Every week, we'll be sorting through Hugh Freeze's presser to bring you only the notable information and explain why it matters. No more scrolling through long transcripts or sitting through a 20-minute video replay filled with 95 percent coach speak. We've already done that for you.
The diagnosis for Kendarius Webster is not good.
On a night that saw Ole Miss squander a 22-point lead and an opportunity to begin its season with a defining upset over a top-five team, the lowlight was watching Webster carried off the field in tears after wrenching his knee at a gruesome angle early in the first quarter. We already knew that the Rebs' starting corner was done for the year, but that didn't make Freeze's revelation any less jarring: "Webster tore everything, every ligament in his knee."
That's a horrid diagnosis; one that raises the question of whether Webster will ever be the same player he was before the injury.
The news is relatively better for running back Eric Swinney, who only tore the ACL. Still, that means another missed season for a guy who sat out his freshman year with a stress fracture.
Redshirts could be lifted against Wofford.
Swinney's injury—which, combined with the academic of ineligibility of Jordan Wilkins, leaves Ole Miss perilously thin in the backfield—led to the announcement that we all saw coming: Freeze said freshman running back D'Vaughn Pennamon's redshirt "is probably not going to happen" and that he'll "probably see some action this Saturday."
The more intriguing question is whether five-star freshman quarterback Shea Patterson plays this weekend. Freeze said on Wednesday that he and Patterson will sit down on Friday and "see kind of where that goes."
On one hand, Patterson is a potential program-bearing passer who Freeze would do well to preserve for an extra season. On the other, the only other QB on scholarship behind Chad Kelly is inexperienced former three-star Jason Pellerin. If Kelly were to miss any time, the Rebs would prefer that Patterson have some live snaps under his belt before stepping in.
Freeze was refreshingly candid about the issues in the secondary.
When asked a question like "why did your defensive backs suck so hard in that second half against FSU" (OK, maybe that wasn't the exact phrasing), most coaches would rattle off a few canned lines about effort and move on. Freeze's response was significantly more substantive.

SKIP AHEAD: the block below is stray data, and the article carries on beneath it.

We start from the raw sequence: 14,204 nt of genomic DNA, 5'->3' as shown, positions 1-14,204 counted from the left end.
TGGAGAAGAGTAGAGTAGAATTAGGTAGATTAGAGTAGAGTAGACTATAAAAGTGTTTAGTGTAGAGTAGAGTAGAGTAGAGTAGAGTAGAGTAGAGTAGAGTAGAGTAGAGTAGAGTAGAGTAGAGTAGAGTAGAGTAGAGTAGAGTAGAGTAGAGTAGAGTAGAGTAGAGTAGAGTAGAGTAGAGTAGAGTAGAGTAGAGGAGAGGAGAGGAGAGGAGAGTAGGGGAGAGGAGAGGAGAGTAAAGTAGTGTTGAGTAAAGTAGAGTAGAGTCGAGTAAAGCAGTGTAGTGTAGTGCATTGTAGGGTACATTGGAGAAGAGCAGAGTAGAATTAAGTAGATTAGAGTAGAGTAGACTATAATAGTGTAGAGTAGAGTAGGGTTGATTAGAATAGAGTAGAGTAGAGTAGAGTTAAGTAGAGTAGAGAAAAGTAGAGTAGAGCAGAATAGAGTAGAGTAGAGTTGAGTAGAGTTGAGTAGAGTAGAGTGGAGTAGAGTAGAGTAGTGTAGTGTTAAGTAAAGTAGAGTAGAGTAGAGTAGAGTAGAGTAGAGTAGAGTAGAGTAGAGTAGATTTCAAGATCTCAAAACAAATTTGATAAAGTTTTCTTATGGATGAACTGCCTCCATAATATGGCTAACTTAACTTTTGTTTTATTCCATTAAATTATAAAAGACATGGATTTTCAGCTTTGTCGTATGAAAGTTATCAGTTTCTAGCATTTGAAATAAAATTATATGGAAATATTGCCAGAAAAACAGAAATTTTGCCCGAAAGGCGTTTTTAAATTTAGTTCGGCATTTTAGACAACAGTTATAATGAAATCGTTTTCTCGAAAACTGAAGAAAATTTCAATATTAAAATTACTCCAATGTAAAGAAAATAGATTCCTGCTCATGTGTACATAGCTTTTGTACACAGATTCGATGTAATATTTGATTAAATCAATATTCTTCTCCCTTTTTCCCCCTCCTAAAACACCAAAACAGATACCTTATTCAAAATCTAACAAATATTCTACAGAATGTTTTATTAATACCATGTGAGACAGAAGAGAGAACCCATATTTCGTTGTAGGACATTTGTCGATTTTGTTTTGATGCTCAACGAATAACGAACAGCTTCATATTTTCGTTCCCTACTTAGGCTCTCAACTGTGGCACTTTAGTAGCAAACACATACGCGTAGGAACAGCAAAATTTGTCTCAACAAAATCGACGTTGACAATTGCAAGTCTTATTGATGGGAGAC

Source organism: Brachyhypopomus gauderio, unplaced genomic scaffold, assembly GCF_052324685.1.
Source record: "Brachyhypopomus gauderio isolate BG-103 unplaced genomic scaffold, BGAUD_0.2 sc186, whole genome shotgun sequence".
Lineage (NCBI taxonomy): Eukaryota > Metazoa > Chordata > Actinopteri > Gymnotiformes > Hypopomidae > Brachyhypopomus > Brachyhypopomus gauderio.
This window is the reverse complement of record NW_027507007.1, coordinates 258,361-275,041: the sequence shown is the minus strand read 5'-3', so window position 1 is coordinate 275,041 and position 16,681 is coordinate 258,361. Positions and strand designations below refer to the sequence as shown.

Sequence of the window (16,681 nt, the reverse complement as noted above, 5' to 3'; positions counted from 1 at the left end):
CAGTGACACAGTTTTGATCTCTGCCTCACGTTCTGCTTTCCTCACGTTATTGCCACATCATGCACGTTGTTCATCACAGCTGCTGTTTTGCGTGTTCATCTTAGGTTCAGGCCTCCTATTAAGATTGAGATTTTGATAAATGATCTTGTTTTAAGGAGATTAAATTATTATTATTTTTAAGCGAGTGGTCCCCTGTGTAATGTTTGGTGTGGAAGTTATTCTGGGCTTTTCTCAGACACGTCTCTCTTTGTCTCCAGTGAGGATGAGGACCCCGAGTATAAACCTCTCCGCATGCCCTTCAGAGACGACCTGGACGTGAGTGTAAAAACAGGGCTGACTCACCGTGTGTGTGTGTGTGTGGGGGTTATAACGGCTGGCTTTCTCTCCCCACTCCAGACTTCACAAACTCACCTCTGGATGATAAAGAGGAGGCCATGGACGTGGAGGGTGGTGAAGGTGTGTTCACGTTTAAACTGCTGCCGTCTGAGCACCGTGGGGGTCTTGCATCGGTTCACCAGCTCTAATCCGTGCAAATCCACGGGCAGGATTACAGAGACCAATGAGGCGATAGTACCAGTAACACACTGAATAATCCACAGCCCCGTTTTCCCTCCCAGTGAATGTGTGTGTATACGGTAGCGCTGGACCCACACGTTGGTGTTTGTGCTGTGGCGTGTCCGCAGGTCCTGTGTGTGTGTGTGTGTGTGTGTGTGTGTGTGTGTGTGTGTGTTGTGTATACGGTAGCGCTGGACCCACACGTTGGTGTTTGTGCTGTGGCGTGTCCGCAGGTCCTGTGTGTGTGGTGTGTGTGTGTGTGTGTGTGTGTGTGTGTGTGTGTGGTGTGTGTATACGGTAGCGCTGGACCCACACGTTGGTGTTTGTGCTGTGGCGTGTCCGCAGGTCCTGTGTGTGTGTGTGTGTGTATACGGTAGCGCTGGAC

Eye discipline on defense and just playing poor technique. Some of it had to do with you lost Ken and he’s our boundary guy that you expect to play 95 percent of the snaps. Then you put somebody over there that maybe is not as comfortable, and his technique was really bad at times. It cost us some. And then if you’re carrying a guy, your eyes shouldn’t be in the backfield. Just doing your job on defense. It was the crucial third-and-longs that really killed us in that drive right before the half. I think I’m as hard on critiquing us as coaches as anybody, and when you look and say, ‘Man, that’s a perfect call,’ then we’re either not communicating it well enough or teaching the techniques well enough or they’re not disciplined enough to do their job. We’ve got to work through that. That’s why most people would rather play a game week one that you can maybe make those mistakes and still win. You can’t do that when you play one of the top teams in the nation.
Ole Miss allowed a redshirt freshman to average 8.1 yards per attempt and convert four of six third-and-5-plus opportunities in the second half. A big part of that was the Rebs' insistence on playing soft coverage on the outside, where Tony Bridges and Webster's replacement, Carlos Davis, looked completely lost.
"It wasn't very fun for me to see some of the technique that we had when we were in off‑coverage that we've got to get looked at and get corrected, and obviously it hurt losing Ken," Freeze said in the immediate aftermath of the game. "We really felt like he was a guy that we could leave on an island and have success. When we lost him, you know, it did affect us."
I understand being wary of less-talented DBs getting burned for big plays, but at some point while Francois was picking apart the secondary, you'd think the staff would have tried to make an adjustment. Instead, they just stuck with soft coverage and let FSU do the same thing that Memphis and Arkansas did last season. The coaches have to figure out a way to strike a balance between big-play prevention and disrupting offensive efficiency.